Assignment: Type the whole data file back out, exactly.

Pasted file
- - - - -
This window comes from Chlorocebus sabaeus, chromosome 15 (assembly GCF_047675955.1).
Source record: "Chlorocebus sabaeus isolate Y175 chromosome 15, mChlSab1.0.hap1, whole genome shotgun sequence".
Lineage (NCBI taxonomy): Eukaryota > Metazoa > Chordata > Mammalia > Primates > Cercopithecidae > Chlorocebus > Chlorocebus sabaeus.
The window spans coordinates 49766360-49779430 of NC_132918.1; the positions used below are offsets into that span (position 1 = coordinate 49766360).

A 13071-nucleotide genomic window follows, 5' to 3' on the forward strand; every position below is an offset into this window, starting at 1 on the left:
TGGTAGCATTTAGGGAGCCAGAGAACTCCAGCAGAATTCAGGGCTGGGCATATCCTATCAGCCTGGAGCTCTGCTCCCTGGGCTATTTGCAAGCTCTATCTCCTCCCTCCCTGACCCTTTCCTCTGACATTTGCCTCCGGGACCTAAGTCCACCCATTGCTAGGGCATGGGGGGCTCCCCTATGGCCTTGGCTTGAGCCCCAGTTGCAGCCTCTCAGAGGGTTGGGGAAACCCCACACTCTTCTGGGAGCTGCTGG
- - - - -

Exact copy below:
This window comes from Chlorocebus sabaeus, chromosome 15 (assembly GCF_047675955.1).
Source record: "Chlorocebus sabaeus isolate Y175 chromosome 15, mChlSab1.0.hap1, whole genome shotgun sequence".
Lineage (NCBI taxonomy): Eukaryota > Metazoa > Chordata > Mammalia > Primates > Cercopithecidae > Chlorocebus > Chlorocebus sabaeus.
The window spans coordinates 49766360-49779430 of NC_132918.1; the positions used below are offsets into that span (position 1 = coordinate 49766360).

A 13071-nucleotide genomic window follows, 5' to 3' on the forward strand; every position below is an offset into this window, starting at 1 on the left:
TGGTAGCATTTAGGGAGCCAGAGAACTCCAGCAGAATTCAGGGCTGGGCATATCCTATCAGCCTGGAGCTCTGCTCCCTGGGCTATTTGCAAGCTCTATCTCCTCCCTCCCTGACCCTTTCCTCTGACATTTGCCTCCGGGACCTAAGTCCACCCATTGCTAGGGCATGGGGGGCTCCCCTATGGCCTTGGCTTGAGCCCCAGTTGCAGCCTCTCAGAGGGTTGGGGAAACCCCACACTCTTCTGGGAGCTGCTGG